‘In the Shadow of Women’
Director: Philippe Garrel
Stars: Clotilde Courau, Stanislas Merhar
4 (out of 5) Globes
“In the Shadow of Women” is the first Philippe Garrel film you can describe to your mom. One of France’s most madly ambitious filmmakers, his CV includes movies with (and about) real-life g.f. Nico, one with her riding around the desert on a mule (1974’s “The Inner Scar”). There’s also a starkly poetic, three-hour ode to the student revolution of Paris ’May 68, featuring the Kinks dance-a-long to beat (2005’s “Regular Lovers,” starring his floppy-haired, dreamboat son Louis, of “The Dreamers”).
“In the Shadow of Women,” by contrast, is only about people having affairs. A number of Garrel films are, too, but his latest is perhaps his most streamlined and focused effort yet: a cleanly told narrative with none of his signature giant, unexplained jumps in time or long takes of faces in painterly close-up that burn up the running time.
It’s also, inevitably, easy to write off as minor. “Women” is familiar, and it’s short, just a few hairs over an hour. That means we get almost nothing but pure, simple plot. Pierre (Stanislas Merhar) cheats on his wife, Manon (Clotilde Courau), with the young Elisabeth (Lena Paugam). Manon, as it happens, is also cheating on him, and when Pierre finds out, he isn’t mired in guilt. Instead, he furiously confronts her, blithely ignoring his obvious hypocrisy.
Don’t be quick to judge the characters, or the film’s simplicity. Part of “Women”’s appeal comes from admiring the precision of an old pro making his next pair of shoes. But part of it also comes from playing eagle eyed and catching all the nuances, and even occasional jokes. Some of the touches are obvious: Pierre is an ever-struggling documentarian and Manon has devoted her career to helping him, meaning it’s not just a marriage that’s in jeopardy but a small business. (The film begins with their landlord barging into their apartment to cajole them for missing rent and in general being messy — a conveniently ominous sign of the discord to come.)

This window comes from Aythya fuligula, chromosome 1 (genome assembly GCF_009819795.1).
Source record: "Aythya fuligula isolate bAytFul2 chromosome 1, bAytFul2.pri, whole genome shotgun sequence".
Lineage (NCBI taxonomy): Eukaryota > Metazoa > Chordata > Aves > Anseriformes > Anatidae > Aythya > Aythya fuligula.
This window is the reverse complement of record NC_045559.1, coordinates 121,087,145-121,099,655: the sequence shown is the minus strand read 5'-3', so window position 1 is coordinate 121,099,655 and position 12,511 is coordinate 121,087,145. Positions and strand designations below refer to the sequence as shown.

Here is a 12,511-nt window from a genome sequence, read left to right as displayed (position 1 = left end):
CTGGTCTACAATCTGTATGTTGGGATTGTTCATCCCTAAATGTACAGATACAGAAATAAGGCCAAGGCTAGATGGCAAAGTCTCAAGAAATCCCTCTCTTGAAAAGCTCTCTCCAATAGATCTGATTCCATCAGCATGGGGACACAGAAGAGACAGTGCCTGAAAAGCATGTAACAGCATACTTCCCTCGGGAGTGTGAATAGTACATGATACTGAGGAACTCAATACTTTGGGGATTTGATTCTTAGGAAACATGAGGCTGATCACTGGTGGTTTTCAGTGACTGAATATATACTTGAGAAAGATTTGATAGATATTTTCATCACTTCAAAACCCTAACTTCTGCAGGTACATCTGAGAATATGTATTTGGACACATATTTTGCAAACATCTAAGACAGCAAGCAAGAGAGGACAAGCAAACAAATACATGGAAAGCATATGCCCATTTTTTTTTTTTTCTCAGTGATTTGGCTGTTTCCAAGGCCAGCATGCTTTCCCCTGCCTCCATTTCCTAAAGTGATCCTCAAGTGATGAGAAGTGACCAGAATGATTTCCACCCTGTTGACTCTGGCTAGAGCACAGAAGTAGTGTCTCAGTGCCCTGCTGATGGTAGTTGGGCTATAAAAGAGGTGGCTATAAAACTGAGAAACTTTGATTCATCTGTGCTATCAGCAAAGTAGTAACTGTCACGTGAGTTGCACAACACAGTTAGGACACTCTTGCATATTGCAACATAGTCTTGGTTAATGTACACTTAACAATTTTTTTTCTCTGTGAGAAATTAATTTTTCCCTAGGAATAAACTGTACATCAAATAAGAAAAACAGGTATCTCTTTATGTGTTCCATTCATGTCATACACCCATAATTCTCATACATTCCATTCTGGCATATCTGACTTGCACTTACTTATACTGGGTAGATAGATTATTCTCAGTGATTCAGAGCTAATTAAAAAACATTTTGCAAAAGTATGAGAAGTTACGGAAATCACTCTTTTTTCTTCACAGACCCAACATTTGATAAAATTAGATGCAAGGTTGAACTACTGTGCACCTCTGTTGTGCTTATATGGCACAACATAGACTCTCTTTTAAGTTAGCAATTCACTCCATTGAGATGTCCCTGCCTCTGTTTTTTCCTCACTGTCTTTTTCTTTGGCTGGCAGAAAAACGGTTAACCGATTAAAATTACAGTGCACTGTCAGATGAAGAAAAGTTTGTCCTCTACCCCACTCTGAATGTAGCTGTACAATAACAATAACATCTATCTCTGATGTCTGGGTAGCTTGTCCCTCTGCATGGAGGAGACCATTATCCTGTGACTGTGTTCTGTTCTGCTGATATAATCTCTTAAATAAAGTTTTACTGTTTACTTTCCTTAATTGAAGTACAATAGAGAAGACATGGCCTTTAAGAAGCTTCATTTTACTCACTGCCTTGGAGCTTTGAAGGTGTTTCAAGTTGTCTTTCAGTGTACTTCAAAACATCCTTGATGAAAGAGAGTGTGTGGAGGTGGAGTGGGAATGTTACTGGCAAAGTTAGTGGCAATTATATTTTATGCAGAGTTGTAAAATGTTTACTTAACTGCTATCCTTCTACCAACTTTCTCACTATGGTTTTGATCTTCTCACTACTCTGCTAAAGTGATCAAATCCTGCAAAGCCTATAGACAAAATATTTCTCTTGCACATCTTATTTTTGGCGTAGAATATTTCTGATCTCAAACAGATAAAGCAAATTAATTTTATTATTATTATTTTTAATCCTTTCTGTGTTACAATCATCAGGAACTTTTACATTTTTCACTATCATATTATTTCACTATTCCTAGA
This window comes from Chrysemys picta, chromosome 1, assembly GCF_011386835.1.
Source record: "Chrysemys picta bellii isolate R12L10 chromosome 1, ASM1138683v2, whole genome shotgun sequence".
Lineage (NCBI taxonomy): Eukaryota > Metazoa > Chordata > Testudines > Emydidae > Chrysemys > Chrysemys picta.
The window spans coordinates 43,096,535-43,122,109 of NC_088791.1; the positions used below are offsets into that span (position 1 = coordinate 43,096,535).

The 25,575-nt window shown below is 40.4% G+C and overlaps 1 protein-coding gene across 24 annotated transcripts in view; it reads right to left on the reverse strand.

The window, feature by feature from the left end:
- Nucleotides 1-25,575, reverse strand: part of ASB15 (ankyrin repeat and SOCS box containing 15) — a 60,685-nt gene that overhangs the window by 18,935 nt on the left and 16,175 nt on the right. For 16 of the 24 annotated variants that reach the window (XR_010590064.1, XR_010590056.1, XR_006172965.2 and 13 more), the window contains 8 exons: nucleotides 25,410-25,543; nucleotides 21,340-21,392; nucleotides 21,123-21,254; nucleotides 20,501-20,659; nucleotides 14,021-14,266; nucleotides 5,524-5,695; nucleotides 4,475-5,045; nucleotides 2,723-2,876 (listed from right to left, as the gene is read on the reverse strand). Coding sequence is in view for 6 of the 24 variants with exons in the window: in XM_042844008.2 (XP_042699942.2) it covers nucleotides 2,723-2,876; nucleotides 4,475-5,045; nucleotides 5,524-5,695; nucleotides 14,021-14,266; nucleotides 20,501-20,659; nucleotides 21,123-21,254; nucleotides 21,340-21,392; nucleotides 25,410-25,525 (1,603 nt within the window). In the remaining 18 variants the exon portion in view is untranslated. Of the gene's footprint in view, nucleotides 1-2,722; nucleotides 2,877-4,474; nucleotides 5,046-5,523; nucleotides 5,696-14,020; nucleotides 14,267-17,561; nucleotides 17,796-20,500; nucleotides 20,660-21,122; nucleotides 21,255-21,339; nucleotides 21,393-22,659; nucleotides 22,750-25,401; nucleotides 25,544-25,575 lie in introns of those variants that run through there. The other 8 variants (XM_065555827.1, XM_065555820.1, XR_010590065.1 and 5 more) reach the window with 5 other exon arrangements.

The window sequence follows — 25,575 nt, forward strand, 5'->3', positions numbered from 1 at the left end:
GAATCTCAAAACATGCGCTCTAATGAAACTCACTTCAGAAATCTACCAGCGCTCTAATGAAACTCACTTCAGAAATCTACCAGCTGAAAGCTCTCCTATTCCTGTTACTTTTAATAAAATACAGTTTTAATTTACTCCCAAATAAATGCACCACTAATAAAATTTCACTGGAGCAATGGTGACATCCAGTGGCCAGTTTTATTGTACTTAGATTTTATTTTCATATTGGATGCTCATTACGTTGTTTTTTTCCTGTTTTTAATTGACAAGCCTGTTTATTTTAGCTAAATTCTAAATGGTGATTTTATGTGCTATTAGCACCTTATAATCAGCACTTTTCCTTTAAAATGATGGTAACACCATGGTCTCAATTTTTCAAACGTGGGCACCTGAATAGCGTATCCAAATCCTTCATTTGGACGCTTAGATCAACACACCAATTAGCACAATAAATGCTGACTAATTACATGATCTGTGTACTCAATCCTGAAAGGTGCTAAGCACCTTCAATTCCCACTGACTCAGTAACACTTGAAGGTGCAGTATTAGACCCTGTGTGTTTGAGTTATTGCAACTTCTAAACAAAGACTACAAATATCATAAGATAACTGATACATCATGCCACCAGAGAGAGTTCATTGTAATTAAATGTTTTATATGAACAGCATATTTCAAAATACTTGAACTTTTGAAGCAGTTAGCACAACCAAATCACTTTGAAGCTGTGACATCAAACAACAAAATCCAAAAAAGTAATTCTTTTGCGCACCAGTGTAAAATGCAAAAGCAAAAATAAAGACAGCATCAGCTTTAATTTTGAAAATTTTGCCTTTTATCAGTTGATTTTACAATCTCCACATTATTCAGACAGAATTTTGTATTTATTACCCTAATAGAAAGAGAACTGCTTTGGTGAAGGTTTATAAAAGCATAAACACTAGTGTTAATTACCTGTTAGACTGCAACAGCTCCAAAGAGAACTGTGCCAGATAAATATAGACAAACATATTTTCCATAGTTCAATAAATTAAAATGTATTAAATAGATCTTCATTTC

Most of the film’s other touches are precise, even mysterious, as though cribbed from real life, because they probably were. Garrel has often mined his own relationships for his films, which are invariably, and especially in the back half of his career, about men’s inability to understand women and to overcome their own traditional “maleness.” Merhar’s Pierre is humorless and self-pitying, prone to gloomy passive-aggression meant to mask his own shortcomings. He only confesses of his share of the infidelity after extensive prodding. Nor does he seem particularly self-aware. We have to rely on a periodically employed, dryly observant narrator to learn what’s going on in his head, like how he worries about “male equivocation,” even as he thinks nothing of upbraiding his wife for doing what he did to her.
The epic size of Pierre’s self-delusion — and of Manon’s sometimes self-destructive need to feel needed, and of Elisabeth’s obsessive, stalkery nature — make an ostensibly little film seem huge and deep. That it doesn’t end where one expects, and especially not like other Garrels, is a big clue to its gift for surprising viewers. It tricks you into thinking it’s a minor work, not just for Garrel, but for the even more legendary Jean-Claude Carriere (“Belle de Jour,” etc.), one of its four screenwriters. It still is minor, compared to all the two have done in the past. But what seems basic is also painfully and acutely specific and wise — a film by a true master. If it’s a gateway into Garrel’s far more difficult, and often underseen, work, then its contributions to humankind will be no less than major.